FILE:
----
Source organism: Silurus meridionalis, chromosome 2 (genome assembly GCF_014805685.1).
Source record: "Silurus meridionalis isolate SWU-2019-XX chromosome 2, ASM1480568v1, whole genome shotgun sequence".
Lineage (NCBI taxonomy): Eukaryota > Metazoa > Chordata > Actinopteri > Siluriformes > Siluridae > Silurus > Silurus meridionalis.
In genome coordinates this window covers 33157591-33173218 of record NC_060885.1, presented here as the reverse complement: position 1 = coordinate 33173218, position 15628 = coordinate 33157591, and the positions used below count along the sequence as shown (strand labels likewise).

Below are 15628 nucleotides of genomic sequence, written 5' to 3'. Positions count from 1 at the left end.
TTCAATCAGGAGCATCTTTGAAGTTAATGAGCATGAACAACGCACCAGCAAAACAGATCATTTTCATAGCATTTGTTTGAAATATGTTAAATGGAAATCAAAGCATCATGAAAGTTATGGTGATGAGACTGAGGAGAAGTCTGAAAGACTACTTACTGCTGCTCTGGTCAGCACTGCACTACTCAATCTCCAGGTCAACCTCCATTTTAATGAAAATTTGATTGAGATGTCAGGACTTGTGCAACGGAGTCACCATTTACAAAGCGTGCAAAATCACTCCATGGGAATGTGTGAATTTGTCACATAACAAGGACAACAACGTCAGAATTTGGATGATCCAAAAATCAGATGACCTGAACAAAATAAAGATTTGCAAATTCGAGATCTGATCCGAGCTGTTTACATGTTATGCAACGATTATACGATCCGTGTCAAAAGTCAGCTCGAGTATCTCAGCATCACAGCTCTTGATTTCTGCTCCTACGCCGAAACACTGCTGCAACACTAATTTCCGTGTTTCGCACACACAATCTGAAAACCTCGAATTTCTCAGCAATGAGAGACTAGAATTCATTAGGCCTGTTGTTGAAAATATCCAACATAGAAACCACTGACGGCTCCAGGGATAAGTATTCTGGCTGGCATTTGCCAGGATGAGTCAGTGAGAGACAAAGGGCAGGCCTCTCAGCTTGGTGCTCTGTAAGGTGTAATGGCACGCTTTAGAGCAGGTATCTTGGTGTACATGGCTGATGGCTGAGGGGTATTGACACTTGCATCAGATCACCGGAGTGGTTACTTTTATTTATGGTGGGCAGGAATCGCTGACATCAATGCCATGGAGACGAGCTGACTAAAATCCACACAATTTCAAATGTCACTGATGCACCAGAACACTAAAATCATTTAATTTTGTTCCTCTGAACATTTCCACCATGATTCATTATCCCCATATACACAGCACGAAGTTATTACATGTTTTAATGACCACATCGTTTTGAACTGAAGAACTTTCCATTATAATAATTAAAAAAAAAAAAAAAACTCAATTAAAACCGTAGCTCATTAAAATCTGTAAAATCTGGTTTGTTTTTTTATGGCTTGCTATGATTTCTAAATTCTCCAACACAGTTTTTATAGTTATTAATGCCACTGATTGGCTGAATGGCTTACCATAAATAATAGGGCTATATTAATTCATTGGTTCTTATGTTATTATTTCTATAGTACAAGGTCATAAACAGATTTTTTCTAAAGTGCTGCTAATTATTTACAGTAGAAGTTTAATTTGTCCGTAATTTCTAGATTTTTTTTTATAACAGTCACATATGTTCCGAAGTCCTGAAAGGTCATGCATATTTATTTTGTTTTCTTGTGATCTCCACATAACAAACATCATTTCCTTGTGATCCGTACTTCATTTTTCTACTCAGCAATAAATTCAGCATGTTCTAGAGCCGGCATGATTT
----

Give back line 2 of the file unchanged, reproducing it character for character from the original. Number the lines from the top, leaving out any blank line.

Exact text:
Source record: "Silurus meridionalis isolate SWU-2019-XX chromosome 2, ASM1480568v1, whole genome shotgun sequence".